What's the difference between a private jet and a fancy vacation home?

Under the new budget agreement, one is subject to a new luxury tax and the other is not. The proposal would impose, for the first time since 1965, special taxes on the prices of some goods simply because they cost a lot of money.

It calls for a 10 percent tax on the amount by which the purchase price of certain items exceeds a particular threshold. Those items and thresholds are: jewelry, $5,000; autos, $30,000; yachts and boats, $100,000; private planes, $250,000. Planes used 80 percent for business would be exempt. The threshold for furs was still being debated.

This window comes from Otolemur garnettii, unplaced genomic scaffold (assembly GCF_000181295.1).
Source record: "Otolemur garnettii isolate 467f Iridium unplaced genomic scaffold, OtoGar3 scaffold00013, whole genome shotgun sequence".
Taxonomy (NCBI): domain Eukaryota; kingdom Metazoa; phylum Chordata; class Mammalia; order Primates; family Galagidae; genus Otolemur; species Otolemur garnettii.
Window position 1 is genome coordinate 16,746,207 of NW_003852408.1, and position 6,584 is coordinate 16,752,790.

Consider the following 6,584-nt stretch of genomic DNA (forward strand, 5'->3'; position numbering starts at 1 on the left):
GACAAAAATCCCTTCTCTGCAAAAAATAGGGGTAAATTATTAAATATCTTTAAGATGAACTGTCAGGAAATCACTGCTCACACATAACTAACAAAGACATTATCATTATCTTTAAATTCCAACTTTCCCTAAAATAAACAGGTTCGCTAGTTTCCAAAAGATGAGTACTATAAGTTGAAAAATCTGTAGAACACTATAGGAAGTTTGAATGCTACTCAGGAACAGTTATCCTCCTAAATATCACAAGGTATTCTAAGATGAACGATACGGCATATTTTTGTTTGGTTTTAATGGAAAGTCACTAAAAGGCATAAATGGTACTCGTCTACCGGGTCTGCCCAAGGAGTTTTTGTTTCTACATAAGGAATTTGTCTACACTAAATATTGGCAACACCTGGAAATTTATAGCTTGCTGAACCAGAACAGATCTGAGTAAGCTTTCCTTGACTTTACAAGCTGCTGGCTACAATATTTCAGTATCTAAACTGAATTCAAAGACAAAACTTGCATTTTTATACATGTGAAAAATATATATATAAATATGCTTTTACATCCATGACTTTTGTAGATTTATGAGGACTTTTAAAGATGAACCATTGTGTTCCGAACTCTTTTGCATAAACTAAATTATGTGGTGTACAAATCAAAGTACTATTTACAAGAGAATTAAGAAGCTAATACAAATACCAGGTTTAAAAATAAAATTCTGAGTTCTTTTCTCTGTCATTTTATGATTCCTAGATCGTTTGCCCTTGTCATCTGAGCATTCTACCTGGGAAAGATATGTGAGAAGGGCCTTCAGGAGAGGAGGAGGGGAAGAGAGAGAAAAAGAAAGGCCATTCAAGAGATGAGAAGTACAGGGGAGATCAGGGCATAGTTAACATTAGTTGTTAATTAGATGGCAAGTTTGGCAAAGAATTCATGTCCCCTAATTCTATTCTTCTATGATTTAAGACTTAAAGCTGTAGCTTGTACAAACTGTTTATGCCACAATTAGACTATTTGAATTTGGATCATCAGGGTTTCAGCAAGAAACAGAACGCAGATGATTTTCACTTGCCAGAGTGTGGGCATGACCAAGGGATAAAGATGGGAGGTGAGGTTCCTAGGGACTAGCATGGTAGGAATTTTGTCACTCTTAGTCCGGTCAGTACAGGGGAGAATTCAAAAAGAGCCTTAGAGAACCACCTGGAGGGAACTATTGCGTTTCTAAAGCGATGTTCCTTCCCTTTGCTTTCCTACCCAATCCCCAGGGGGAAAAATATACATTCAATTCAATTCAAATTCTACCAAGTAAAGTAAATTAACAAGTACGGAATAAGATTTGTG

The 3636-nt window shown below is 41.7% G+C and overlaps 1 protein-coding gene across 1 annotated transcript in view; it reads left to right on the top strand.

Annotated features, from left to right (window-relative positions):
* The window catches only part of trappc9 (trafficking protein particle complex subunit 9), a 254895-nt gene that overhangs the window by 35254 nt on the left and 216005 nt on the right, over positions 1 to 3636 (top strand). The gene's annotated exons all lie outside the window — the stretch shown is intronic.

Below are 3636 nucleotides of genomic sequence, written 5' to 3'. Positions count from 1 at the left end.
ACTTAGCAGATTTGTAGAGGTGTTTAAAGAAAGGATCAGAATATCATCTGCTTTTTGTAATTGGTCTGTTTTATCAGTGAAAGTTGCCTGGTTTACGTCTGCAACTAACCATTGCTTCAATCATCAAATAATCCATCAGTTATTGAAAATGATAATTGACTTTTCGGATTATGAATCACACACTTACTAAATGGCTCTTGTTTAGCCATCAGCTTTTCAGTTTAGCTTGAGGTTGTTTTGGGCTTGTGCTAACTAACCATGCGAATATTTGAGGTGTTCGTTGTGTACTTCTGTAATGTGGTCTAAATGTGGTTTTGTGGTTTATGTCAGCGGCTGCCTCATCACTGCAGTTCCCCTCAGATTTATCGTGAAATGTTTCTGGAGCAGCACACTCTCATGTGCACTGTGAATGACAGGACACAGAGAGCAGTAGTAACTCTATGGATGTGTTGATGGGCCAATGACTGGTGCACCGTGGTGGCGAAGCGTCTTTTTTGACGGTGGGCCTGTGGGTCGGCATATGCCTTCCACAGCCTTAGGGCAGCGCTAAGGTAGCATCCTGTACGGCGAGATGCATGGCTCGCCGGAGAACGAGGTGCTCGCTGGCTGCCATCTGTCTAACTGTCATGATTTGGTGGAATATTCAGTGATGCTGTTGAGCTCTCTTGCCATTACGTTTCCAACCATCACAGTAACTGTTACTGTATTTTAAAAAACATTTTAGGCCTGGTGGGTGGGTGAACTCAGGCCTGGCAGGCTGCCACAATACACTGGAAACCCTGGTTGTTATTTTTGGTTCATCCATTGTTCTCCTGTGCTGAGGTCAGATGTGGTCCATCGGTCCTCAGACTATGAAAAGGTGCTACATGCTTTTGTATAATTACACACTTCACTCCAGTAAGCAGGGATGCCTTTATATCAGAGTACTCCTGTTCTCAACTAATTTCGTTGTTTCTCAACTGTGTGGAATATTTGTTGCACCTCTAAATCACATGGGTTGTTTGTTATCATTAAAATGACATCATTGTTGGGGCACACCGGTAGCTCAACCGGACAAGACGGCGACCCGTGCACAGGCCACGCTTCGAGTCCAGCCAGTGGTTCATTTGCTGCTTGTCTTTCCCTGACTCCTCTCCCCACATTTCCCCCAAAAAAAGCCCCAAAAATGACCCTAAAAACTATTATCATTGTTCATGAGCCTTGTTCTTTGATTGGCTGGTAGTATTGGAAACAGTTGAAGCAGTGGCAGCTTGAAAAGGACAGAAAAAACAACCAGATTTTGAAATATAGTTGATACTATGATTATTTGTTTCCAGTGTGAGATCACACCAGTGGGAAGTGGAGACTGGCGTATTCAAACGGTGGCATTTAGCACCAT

The taxes would bring in between $2.1 billion and $2.8 billion in new revenue over five years, depending how congressional negotiators resolve the final details. Other playthings of the rich such as thoroughbred racehorses, designer clothing, second and third homes, original art, silver and crystal are not covered by the new taxes.

The Internal Revenue Service might find it difficult to enforce the luxury tax, some experts fear.

"There is clearly an incentive to break these articles into smaller pieces and sell them separately," said Randall D. Weiss of the accounting firm Deloitte & Touche. "The question is, is it worth a second trip? Will people come back later to buy the spare tire or the stereo to save 10 percent?"